Tagged: noise

Terror Tales


Sixteen Fingers is one of the more edgy and anxious artists on LF Records, itself a home to the more extreme and angst-ridden forms of underground electronic and digital music. We last heard from Sixteen Fingers with their self-titled record released around 2011, a fierce and coruscating blast of anger and frustration. For Glooms Vol. 1 (LF034), the anger seems to have dissipated somewhat, and we’re left with a the sound of a sorrowful soul who appears resigned to their fate; eight episodes of unremitting misery, in the form of very rich dark ambient cloudstorms, or attenuated electrical malfunction-buzz that grates on the pelt of every flea-ridden mutt who dares to pass by the home of Sixteen Fingers. Some of the tracks use spoken word elements, which might be broadcasts captured from the radio – the one on Track 01 does have the sneering patrician tones of an English politician – but all content has been drained away, the voice rendered unintelligible through distortion. This accurately reflects a very acute state of mental desperation, when things in the outside world start to mean nothing to you, and become mere ghosts or empty projections. Track 07 is a particularly outstanding achievement, an indescribable blend of vague and faintly-perceptible sounds, all as malnourished as a 1930s shoeless tramp living in a nameless derelict site, and set to a backdrop of chilling waily drone music. Nightmarish…I do kind of miss the agitation and anger of previous release, but this creator is truly one of a kind. Every single sound here conveys a vivid sense of abject despair and futility, and the album more than lives up to its title. Looks like Vol. 2 is already out…maybe it will include a free razor blade with every copy.


Seems a long while since we received any “product” from Ian Watson, the talented hollow-eyed mystic from Cardiff who runs Phantomhead Recordings, is a musician in his own right, and an exceptional draughtsman capable of producing quite twisted images of supernatural horror, death and decay with his gnarled and spiny brush or his unholy collage technique. His cover for the Bear Man cassette (circa 2011) is an image I personally cherish in the art gallery I keep inside my head. Here he be with 12 untitled tracks on the compilation album Terrestrial Gone Tropic With Some Pretty Fancy Animals (LF032), each of which is a unique venture into his own highly warped “take” on dark ambient and drone music. How is he creating this near-organic mulch, this non-artificial mush made only from the choicest sourced ingredients? He studiously avoids over-familiar sounds and I would imagine that almost everything we hear is hand-crafted by him in some way, hopefully using home-made instruments concocted from a tin of pineapple chunks and an Ever-Ready battery from 1969. Through layers of vague sonic distortion, evil tales of swamp life and inhuman creatures are spun; indeed every track itself seems to have been dredged from the heart of the swamp, squishing about covered in mud and weeds, and it slithers towards us with diabolical intent. I’d as leif face up to “Brown Jenkin” for 25 mins. as endure any one of these supernatural groan-a-thons. No titles, and in fact no contextual information, but apparently these grotesque smogged-up droners have surfaced before, mostly on various very small editions from Watson’s own label. A highly effective and original “spooker” to be sure, it scores 15 points on the “murkeroo” scale, which is my scientific method of applying a metric to music of this ilk.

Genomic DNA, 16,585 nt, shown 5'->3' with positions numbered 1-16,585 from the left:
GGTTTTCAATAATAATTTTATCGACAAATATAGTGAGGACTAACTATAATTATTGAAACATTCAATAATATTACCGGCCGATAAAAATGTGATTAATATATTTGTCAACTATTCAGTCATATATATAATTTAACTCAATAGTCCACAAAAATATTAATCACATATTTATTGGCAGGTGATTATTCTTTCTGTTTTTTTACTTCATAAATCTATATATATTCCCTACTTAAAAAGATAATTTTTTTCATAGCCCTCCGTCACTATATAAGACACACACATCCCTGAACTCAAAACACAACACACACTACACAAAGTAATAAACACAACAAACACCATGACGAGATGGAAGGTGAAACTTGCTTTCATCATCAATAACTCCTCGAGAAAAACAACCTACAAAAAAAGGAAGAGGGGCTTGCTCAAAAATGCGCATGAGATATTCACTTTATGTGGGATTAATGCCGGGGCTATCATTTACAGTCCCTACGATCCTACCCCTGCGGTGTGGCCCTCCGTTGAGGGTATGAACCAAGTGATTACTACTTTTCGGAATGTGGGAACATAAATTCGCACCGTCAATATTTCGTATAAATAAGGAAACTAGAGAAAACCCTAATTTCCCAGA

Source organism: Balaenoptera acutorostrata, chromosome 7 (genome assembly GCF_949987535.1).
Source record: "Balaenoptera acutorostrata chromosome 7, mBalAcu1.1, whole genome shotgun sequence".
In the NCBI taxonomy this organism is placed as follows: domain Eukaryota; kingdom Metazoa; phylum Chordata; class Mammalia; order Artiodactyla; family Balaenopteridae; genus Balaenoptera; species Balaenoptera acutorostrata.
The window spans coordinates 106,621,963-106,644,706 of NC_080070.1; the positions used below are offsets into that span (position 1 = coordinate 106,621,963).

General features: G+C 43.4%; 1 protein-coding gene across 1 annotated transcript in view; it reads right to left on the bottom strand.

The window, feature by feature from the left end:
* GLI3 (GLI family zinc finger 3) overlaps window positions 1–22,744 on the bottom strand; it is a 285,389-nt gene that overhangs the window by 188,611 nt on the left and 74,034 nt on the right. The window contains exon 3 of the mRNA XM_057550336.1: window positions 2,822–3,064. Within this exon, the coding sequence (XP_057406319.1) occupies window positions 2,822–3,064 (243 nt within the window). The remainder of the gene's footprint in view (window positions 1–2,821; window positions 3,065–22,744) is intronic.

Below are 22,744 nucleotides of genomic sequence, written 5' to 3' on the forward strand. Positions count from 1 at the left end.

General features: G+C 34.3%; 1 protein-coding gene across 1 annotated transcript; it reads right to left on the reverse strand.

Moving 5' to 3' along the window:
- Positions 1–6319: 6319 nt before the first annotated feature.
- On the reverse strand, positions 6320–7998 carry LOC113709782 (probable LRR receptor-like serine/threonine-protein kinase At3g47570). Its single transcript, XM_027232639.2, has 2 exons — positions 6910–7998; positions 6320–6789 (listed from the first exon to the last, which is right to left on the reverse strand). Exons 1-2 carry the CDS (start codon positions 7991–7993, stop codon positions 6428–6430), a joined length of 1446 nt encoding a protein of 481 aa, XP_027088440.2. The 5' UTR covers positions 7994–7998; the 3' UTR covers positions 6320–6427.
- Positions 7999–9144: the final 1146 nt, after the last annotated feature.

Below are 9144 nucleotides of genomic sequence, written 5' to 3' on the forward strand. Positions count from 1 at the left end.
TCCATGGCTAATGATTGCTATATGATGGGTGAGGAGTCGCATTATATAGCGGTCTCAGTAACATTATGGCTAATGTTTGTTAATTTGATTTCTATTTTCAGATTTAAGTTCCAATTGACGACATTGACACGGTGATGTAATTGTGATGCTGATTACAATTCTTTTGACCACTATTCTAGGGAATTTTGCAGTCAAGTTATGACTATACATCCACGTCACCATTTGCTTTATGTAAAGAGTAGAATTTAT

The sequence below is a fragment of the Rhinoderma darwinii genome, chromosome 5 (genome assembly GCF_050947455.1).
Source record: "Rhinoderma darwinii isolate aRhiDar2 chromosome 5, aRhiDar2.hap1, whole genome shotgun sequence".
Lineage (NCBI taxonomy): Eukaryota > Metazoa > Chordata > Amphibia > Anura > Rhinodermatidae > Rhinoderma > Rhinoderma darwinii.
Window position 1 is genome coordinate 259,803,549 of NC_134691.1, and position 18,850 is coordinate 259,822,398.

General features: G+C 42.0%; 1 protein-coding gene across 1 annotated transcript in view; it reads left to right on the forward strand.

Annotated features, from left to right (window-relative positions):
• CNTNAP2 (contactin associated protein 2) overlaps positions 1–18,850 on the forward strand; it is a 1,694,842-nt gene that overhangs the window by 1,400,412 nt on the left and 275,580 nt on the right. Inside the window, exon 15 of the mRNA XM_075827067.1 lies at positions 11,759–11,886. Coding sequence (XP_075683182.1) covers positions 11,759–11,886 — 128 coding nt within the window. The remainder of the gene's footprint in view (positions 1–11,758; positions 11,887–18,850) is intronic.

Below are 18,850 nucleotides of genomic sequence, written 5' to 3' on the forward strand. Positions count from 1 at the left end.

TX Ogre has named all the tracks on his Brrr Blobs (LF036) after popular ice cream lollies of the 1970s, including Jelly Terror, Melting Monsters, Pineapple Mivvi, and Jack of Diamonds. The latter I remember well for its crunchy biscuit and chocolate coating around its vaguely coffee-flavoured filling. This mini-CDR is highly percussive – either produced with an old broken drum machine, samples of percussion, a live drum kit recorded in a metal garage, or some combination of all the above, producing the impression of several boxes of Sheffield steel cutlery being thrown down a spiral staircase at speed. TX Ogre embellishes his angry, walloping attacks with errant jets of squiggly synth doodles and electronic belches, and the total effect is of wild crazy energy firing off every which way. TX Ogre is the sculptor and free musician Henry Collins, who also performs / records as Shitmat and a host of other humourous aliases, including Evil Roast Beef Administrator.